Documents needed for closing on your new home
Once you and the seller agree to buy a house, you’ll have about four to six weeks to get all the necessary paperwork together. These include legal and financial paperwork. The good news is that the seller takes care of most of it before the closing day. If you have an agent or real estate attorney assisting you, they will gather all the necessary paperwork for your part in the transaction. Here’s what you can expect to sign on closing day as a homebuyer:
Closing disclosure: This document explains all the important terms of your mortgage agreement when you’re buying a home. It’s legally required for your lender to give you this document three days before the closing date. This document will help you understand how your mortgage payment is calculated and what it includes. It’s a good idea to bring a copy of the disclosure with you to the closing so you can compare it to the final version and make sure everything is as it should be.
Mortgage or deed of trust: Depending on your state, you’ll encounter one or the other when securing your home. Both a mortgage and a deed of trust serve as a legal security instrument, using your property as collateral for the loan. By signing either document, you’re agreeing to put your house on the line.
Mortgage agreement and note: Get a clear understanding of your mortgage payments, interest payments, and loan details with the mortgage agreement and note. This important document not only outlines your monthly obligations but also establishes your lender’s legal right to your home in case you’re unable to make payments. Keep yourself informed and secure with this essential road map for your mortgage journey.
Proof of homeowner’s insurance: Homeowners insurance is a policy that covers damage or loss to your house and personal belongings caused by accidental events such as fire, theft, or natural disasters. Your lender will require you to obtain homeowners insurance before closing to protect their investment and ensure you have the financial means to repair or rebuild your home if something happens.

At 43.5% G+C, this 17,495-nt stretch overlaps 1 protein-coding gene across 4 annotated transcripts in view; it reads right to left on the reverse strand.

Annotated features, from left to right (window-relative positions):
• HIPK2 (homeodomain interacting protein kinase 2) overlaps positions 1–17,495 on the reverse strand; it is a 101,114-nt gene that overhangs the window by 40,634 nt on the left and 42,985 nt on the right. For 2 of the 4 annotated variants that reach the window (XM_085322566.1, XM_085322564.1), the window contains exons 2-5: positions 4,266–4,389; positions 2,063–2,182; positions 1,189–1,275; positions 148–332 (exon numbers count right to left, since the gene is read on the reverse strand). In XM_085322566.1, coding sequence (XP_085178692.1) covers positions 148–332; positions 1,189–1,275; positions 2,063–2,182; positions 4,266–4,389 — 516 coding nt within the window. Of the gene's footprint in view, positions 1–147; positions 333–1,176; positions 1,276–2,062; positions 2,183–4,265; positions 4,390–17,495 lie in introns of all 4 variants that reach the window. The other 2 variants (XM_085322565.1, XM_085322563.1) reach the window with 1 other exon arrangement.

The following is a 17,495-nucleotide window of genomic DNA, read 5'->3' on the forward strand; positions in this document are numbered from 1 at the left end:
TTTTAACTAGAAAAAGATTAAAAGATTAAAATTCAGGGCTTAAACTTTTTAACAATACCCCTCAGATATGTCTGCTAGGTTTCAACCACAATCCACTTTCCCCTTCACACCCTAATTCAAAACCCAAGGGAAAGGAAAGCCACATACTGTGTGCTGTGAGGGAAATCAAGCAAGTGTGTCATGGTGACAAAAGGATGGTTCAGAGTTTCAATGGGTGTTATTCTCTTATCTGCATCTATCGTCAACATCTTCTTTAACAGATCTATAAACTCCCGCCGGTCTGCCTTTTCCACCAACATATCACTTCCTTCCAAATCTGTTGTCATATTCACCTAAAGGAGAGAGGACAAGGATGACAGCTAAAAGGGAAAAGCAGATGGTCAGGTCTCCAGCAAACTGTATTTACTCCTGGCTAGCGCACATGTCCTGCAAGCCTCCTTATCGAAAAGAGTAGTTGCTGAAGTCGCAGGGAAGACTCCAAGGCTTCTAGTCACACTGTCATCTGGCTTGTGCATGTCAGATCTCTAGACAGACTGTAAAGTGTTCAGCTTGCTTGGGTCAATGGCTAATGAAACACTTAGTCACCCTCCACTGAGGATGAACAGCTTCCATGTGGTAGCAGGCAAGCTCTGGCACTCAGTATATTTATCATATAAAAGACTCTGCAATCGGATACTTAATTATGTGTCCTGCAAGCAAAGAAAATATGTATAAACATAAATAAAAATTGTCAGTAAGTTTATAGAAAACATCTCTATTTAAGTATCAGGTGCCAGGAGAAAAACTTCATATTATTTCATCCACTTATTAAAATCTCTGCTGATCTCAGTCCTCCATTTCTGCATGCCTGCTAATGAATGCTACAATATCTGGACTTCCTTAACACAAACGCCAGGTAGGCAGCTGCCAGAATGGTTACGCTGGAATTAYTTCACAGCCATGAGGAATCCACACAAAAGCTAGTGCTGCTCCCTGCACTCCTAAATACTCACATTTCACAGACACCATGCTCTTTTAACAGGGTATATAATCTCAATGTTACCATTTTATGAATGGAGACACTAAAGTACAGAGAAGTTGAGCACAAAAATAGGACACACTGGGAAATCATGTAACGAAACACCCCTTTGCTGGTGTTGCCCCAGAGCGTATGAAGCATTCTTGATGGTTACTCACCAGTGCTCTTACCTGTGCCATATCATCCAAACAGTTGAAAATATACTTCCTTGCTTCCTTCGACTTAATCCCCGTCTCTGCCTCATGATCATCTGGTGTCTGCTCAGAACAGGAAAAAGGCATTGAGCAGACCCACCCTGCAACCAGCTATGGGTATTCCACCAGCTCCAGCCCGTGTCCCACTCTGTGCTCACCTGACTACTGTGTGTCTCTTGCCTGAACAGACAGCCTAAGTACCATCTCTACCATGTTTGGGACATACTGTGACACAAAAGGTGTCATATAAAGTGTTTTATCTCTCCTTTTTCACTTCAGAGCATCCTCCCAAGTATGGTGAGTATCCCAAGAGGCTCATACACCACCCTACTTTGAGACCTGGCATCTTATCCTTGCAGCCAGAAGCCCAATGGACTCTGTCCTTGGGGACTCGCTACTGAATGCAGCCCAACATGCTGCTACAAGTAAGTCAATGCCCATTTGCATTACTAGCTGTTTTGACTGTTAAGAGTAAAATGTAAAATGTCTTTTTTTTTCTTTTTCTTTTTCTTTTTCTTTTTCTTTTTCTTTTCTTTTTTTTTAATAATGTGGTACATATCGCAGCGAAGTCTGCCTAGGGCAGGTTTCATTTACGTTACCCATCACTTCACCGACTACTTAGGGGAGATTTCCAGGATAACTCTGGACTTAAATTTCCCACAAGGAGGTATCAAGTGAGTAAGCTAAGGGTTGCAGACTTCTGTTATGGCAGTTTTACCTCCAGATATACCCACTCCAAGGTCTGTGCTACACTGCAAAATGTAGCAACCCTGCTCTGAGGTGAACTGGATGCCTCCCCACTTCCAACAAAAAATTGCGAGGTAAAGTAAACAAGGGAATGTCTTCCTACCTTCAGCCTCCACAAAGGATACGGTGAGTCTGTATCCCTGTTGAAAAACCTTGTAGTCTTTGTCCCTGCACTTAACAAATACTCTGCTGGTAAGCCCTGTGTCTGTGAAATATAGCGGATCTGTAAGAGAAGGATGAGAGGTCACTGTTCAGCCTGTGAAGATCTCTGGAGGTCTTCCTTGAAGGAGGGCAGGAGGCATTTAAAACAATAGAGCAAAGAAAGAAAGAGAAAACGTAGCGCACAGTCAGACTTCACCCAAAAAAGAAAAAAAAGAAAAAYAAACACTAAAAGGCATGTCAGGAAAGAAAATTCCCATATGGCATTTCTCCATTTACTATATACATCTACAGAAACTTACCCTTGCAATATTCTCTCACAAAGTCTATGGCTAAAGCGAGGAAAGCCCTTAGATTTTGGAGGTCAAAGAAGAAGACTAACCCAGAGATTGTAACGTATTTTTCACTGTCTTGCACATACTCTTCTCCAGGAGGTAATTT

Transfer tax declarations: While not every state requires it, tax declarations provide important information about the price of your property, which in turn allows the authorities to accurately calculate your sales and property taxes.
Certificate of occupancy: Moving into a brand new home? Before you can settle in, make sure you have a certificate of occupancy in hand. This important document, included in your home-buying package from the builder, guarantees that your new home is safe and sound for you and your family.
Buying a house involves a lot of documentation, but with the right guidance, it can become a seamless process. There may be other documents you’ll need to supply but your team (real estate agent, lender, and builder) will keep you updated on everything you need. Having all the necessary documentation in order means that you’ll avoid any unpleasant surprises during the buying process. Don’t hesitate to ask your agent or mortgage lender for help if you’re overwhelmed or uncertain about any of the documents.
Visit us online at DiscoveryHomes.com when you’re ready to buy a new home in the San Francisco Bay Area. You can learn about our new home communities, view plans and available homes, and schedule a visit today.